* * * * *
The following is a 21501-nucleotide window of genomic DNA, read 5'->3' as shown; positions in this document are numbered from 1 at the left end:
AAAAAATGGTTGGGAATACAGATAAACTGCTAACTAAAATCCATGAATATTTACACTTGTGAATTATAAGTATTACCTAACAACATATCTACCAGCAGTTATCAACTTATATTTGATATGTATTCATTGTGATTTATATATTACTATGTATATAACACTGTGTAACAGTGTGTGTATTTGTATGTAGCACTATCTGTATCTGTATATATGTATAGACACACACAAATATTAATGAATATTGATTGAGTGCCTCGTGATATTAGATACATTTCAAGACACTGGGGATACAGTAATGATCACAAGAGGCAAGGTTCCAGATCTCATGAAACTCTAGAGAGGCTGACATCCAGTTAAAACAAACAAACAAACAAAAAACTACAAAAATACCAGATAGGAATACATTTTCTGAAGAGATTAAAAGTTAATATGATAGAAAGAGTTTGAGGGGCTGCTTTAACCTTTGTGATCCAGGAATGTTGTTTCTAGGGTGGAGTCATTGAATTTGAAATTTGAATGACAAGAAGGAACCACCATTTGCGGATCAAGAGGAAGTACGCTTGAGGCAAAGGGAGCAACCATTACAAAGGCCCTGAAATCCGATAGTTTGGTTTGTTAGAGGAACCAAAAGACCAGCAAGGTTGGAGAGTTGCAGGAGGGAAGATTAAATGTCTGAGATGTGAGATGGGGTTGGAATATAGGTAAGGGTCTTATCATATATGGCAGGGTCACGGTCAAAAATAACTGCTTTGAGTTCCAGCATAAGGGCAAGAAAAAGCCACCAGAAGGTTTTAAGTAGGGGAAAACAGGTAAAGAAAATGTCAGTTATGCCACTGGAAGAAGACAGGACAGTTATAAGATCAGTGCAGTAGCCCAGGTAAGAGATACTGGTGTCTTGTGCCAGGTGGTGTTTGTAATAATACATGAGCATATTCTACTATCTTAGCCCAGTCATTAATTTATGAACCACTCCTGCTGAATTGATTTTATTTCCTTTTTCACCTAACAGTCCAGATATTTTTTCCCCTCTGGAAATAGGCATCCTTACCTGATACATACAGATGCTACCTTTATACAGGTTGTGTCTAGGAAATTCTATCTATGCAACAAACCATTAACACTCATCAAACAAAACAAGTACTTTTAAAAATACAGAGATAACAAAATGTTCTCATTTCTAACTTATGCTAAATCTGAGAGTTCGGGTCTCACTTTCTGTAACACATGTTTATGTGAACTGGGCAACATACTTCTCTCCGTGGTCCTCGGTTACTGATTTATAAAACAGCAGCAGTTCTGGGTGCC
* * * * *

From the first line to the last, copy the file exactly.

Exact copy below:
The following is a 21501-nucleotide window of genomic DNA, read 5'->3' as shown; positions in this document are numbered from 1 at the left end:
AAAAAATGGTTGGGAATACAGATAAACTGCTAACTAAAATCCATGAATATTTACACTTGTGAATTATAAGTATTACCTAACAACATATCTACCAGCAGTTATCAACTTATATTTGATATGTATTCATTGTGATTTATATATTACTATGTATATAACACTGTGTAACAGTGTGTGTATTTGTATGTAGCACTATCTGTATCTGTATATATGTATAGACACACACAAATATTAATGAATATTGATTGAGTGCCTCGTGATATTAGATACATTTCAAGACACTGGGGATACAGTAATGATCACAAGAGGCAAGGTTCCAGATCTCATGAAACTCTAGAGAGGCTGACATCCAGTTAAAACAAACAAACAAACAAAAAACTACAAAAATACCAGATAGGAATACATTTTCTGAAGAGATTAAAAGTTAATATGATAGAAAGAGTTTGAGGGGCTGCTTTAACCTTTGTGATCCAGGAATGTTGTTTCTAGGGTGGAGTCATTGAATTTGAAATTTGAATGACAAGAAGGAACCACCATTTGCGGATCAAGAGGAAGTACGCTTGAGGCAAAGGGAGCAACCATTACAAAGGCCCTGAAATCCGATAGTTTGGTTTGTTAGAGGAACCAAAAGACCAGCAAGGTTGGAGAGTTGCAGGAGGGAAGATTAAATGTCTGAGATGTGAGATGGGGTTGGAATATAGGTAAGGGTCTTATCATATATGGCAGGGTCACGGTCAAAAATAACTGCTTTGAGTTCCAGCATAAGGGCAAGAAAAAGCCACCAGAAGGTTTTAAGTAGGGGAAAACAGGTAAAGAAAATGTCAGTTATGCCACTGGAAGAAGACAGGACAGTTATAAGATCAGTGCAGTAGCCCAGGTAAGAGATACTGGTGTCTTGTGCCAGGTGGTGTTTGTAATAATACATGAGCATATTCTACTATCTTAGCCCAGTCATTAATTTATGAACCACTCCTGCTGAATTGATTTTATTTCCTTTTTCACCTAACAGTCCAGATATTTTTTCCCCTCTGGAAATAGGCATCCTTACCTGATACATACAGATGCTACCTTTATACAGGTTGTGTCTAGGAAATTCTATCTATGCAACAAACCATTAACACTCATCAAACAAAACAAGTACTTTTAAAAATACAGAGATAACAAAATGTTCTCATTTCTAACTTATGCTAAATCTGAGAGTTCGGGTCTCACTTTCTGTAACACATGTTTATGTGAACTGGGCAACATACTTCTCTCCGTGGTCCTCGGTTACTGATTTATAAAACAGCAGCAGTTCTGGGTGCC